The Internet is a tool which allows us to interact across borders. Effective regulation on the Internet should be global or at least regional through common rules such as laws of the European Union. Human Rights are the basis of such rules because they focus on human dignity. They are universal and understandable across physical and disciplinary borders. They relate to all people, regardless of their culture, nationality, ethnicity, professional backgrounds, confessions, etc.

Human Rights can also help in guiding decisions in other areas. For example, how should we handle “hate speech” on the Internet? How do we deal with a “right to be forgotten”? How and in which conditions should we protect the privacy of people also in the online world?

Some of the most important texts in this regard are the Charter of Fundamental Rights of the European Union, Convention 108 of the Council of Europe (Convention for the Protection of Individuals with regard to Automatic Processing of Personal Data), the United Nations Declaration of Human Rights and the International Covenant on Civil and Political Rights.[1]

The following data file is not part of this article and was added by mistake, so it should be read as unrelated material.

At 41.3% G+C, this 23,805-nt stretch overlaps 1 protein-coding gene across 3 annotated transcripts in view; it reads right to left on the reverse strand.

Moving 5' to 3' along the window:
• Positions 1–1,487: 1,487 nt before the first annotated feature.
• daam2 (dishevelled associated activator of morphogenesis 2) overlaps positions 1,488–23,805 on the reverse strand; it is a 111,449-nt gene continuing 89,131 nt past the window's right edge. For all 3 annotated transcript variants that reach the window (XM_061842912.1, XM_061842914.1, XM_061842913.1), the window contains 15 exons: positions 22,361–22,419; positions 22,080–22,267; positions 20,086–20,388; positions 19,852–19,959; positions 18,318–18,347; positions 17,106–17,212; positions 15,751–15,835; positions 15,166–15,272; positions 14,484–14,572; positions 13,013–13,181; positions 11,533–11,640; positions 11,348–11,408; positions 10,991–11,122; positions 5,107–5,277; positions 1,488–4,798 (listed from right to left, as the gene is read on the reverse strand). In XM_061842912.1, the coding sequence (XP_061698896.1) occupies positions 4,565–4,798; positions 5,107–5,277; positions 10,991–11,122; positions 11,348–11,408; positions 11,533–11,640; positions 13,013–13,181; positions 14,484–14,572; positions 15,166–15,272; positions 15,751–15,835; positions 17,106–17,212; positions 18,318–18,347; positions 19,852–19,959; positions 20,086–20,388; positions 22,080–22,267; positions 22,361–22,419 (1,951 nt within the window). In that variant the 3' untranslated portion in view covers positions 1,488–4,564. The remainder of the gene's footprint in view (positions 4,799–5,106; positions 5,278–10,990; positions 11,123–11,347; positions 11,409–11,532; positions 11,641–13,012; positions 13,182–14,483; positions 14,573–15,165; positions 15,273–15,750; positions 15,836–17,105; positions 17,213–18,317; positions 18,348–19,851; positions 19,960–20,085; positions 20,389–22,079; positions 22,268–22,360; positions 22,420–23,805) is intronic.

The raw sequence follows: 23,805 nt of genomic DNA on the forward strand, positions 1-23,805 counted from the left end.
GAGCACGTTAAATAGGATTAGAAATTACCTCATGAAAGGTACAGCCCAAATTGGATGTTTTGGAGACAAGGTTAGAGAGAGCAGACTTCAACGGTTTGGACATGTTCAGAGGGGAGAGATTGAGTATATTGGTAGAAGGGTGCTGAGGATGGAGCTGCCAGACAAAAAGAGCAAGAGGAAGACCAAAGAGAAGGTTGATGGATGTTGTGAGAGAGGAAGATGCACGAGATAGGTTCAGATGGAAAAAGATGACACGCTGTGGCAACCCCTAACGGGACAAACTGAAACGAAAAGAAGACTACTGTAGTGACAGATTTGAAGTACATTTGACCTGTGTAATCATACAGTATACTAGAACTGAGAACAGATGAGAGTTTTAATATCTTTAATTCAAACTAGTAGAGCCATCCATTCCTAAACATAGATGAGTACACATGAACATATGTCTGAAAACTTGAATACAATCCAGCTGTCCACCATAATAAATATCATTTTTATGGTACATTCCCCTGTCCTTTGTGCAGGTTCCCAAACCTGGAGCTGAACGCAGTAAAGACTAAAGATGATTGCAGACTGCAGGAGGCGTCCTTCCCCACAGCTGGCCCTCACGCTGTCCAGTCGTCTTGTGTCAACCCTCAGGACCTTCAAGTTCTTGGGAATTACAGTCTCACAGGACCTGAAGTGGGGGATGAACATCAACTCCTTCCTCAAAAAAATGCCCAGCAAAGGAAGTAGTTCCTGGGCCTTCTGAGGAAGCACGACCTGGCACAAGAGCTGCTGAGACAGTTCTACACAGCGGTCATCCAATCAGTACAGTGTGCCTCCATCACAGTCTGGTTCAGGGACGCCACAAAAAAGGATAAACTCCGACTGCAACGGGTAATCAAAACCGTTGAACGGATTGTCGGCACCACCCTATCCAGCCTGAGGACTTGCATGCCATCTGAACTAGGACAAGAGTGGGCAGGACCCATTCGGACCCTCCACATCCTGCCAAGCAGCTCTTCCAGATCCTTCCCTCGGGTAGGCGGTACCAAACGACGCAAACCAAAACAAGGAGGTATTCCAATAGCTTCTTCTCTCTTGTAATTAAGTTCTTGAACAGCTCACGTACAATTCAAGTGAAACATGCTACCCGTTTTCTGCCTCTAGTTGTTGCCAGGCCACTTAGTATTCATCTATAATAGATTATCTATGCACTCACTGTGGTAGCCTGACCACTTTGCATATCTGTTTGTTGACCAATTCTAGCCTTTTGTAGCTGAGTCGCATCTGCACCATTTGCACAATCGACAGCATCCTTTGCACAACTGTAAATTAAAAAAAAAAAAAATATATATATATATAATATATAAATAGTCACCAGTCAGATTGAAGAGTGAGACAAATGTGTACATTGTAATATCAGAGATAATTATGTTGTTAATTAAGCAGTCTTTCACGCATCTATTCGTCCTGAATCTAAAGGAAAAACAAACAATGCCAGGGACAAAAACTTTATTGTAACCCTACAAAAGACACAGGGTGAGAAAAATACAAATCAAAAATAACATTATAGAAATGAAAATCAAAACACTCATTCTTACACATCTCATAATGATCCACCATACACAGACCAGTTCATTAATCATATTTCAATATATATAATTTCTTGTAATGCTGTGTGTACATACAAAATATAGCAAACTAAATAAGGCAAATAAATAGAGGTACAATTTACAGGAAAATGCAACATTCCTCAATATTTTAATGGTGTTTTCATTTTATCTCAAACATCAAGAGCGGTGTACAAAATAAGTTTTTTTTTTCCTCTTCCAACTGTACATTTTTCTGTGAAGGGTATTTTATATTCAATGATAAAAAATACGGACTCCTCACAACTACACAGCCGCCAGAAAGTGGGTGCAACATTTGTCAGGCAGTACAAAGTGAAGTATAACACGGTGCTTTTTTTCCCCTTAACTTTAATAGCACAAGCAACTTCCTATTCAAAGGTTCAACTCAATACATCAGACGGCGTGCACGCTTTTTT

Human Rights help in building bridges across global regions and ultimately result in remedies across borders and safeguards without borders.



[1] For more information on Convention 108 please visit https://www.coe.int/en/web/data-protection/modernisation-convention108 accessed 14.08.2017. For more information on the United Nations Universal Declaration of Human Rights please visit http://www.un.org/en/universal-declaration-human-rights/index.html accessed 14.08.2017. For more information on United Nations International Covenant on Civil and Political Rights please visit http://www.ohchr.org/EN/ProfessionalInterest/Pages/CCPR.aspx accessed 14.08.2017.